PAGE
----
Health & wellness

In Practice

When patients choose alternative medicine

Dan Page

One afternoon, several years ago, I lay on a table in a scruffy little house and let a stranger stick needles into me.

I’d had back pain for quite a while and neither anti-inflammatories, muscle relaxants, a steroid injection, nor physical therapy had relieved it. I thought I’d give acupuncture a try. Why not? Many of my patients swear by the ancient practice.

The acupuncturist was a kind, soft-spoken man who worked barefoot. His office couldn’t have been more different from my own. Instead of fluorescent lights, chrome fixtures, and shiny linoleum, his office featured Tibetan wall hangings and smelled warmly of sandalwood incense. I nodded as he showed me a chart of the body’s “meridians,” lines of energy flow based, in part, on the rivers of China. Then he inserted needle after (yes, sterile) needle into my forehead, hands, and ankles.

When I left, carrying a brown bottle of “liver cleansing tincture,” I felt unusually relaxed. And, for the first time in months, my back didn’t hurt.

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That day, I joined the millions of Americans, roughly one third of us, who use alternative or complementary medicine. (“Alternative” means outside of and “complementary” means used in junction with traditional Western medicine, but since the distinction between the two has blurred somewhat in recent years, I’ll just use “alternative” here).

I also contributed to a multibillion dollar alternative medicine industry which is, for the most part, unregulated.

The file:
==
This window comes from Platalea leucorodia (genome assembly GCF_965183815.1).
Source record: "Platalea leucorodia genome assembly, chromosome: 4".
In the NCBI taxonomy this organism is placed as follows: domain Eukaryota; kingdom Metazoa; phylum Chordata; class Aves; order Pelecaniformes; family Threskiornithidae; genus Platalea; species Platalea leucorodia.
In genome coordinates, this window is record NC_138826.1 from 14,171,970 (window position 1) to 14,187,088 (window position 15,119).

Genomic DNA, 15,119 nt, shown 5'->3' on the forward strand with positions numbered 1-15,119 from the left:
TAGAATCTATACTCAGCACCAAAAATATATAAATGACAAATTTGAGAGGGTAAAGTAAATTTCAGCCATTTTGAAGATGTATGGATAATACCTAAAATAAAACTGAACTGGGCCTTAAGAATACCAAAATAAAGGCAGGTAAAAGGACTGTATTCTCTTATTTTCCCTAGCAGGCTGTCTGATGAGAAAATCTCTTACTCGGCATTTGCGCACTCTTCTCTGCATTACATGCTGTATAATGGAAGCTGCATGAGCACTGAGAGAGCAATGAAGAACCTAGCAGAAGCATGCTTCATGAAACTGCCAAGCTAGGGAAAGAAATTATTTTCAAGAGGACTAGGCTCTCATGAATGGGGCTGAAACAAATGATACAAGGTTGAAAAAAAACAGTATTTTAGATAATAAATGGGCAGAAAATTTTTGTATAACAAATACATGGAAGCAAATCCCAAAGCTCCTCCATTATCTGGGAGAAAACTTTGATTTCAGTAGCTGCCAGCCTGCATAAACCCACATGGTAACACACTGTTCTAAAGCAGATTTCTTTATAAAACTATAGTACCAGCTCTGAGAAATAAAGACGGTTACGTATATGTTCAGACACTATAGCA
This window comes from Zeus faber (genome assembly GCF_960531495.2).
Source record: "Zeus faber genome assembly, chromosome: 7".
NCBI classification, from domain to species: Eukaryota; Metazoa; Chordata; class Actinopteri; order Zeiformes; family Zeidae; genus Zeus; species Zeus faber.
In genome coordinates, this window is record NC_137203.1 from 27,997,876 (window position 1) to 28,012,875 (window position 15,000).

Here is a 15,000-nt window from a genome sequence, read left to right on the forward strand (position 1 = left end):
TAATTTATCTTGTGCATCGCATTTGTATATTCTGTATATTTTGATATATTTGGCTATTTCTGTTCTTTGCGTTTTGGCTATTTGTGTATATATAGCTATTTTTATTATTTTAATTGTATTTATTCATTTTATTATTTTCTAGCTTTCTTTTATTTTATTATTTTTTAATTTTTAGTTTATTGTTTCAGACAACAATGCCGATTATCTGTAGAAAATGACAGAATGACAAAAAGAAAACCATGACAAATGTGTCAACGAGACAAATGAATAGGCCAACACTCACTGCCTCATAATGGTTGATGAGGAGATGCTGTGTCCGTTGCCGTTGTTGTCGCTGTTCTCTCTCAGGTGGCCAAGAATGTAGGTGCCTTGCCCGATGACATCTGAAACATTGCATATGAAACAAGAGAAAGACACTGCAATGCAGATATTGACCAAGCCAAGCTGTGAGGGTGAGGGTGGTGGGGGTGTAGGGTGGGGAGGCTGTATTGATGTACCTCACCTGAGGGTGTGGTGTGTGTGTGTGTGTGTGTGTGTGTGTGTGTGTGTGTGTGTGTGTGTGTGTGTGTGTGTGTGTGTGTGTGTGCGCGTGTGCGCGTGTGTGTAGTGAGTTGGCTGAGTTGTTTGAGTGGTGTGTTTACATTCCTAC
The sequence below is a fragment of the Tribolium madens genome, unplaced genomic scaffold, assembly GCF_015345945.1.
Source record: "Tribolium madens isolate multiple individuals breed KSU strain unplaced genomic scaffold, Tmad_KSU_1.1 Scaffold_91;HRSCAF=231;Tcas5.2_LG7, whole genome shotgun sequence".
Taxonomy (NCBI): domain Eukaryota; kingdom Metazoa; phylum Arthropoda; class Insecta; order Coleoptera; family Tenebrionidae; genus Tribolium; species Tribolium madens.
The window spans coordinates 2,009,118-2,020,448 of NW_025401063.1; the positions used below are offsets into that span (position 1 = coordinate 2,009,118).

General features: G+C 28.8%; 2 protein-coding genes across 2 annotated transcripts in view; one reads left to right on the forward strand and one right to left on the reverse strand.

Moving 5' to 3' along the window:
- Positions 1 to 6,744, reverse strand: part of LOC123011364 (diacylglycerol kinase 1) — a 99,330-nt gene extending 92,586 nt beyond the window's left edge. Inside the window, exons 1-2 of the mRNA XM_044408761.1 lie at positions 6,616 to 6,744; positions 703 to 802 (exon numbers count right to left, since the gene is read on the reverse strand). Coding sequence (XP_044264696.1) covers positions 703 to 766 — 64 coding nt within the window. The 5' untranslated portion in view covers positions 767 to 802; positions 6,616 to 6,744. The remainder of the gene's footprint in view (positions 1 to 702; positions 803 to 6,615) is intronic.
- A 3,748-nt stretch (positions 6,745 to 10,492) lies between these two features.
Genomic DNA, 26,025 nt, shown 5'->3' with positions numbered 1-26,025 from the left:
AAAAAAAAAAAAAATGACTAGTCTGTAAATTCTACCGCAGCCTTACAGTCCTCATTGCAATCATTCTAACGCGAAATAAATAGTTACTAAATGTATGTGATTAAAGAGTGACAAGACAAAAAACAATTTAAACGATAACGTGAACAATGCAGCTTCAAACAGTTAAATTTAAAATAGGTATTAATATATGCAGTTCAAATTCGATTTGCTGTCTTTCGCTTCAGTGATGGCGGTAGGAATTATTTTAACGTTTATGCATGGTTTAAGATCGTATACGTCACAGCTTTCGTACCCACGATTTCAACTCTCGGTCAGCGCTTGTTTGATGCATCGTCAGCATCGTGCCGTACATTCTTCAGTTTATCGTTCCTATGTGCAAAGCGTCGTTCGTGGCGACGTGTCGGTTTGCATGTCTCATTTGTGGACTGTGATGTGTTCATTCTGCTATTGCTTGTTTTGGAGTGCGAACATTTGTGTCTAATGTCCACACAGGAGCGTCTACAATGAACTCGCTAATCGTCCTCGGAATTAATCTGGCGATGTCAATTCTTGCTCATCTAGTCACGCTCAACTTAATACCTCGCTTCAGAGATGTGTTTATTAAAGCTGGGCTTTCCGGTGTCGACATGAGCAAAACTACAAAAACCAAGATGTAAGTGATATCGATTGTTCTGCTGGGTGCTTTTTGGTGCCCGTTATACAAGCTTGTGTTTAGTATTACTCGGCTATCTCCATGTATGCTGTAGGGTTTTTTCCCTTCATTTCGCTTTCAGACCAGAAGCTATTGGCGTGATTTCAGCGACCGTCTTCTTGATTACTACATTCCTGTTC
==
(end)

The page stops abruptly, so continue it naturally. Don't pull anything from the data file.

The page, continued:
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Why had I done it? Surely my medical training, rooted in anatomy and physiology and the scientific method, should have prevented me from accepting a treatment based on the rivers of China or unmarked bottles of “tincture?” I turned to alternative medicine for the same reason many of my patients do: I wanted relief that Western medicine hadn’t offered.

Some of my colleagues might argue that the relief I found was illusory, a mere placebo effect. Placebo it may have been — illusory it was not. Many studies have shown that placebos work by altering brain chemistry. In one experiment, researchers applied “pain relief cream” and “inactive” cream” on different areas of subjects’ arms. Neither cream contained any pain reliever. An uncomfortably hot stimulus was then placed on both areas while the researchers imaged the subjects’ brains. When they exposed the areas with the “pain relief cream” to heat, the subjects’ brains released opioids, similar to narcotics like morphine.

In other words, when you believe that a treatment will relieve pain, your brain actually releases a powerful pain-relieving substance. Likely, my confidence in the kind acupuncturist, more than his placement of the needles, had alleviated my backache.

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I’ve often encouraged my patients’ use of alternative medicine. Sometimes, my enthusiasm derives from the fact that the patient has a problem — chronic back pain, headaches, or pelvic pain, to name three examples — that Western medicine frequently fails to resolve. Sometimes, even though I’ve seen studies demonstrating that a treatment is ineffective —saw palmetto for enlarged prostate and glucosamine chondroitin for arthritis, to name two — if it doesn’t cause any harm, I see no reason to tell a patient to stop using it if they find it helpful.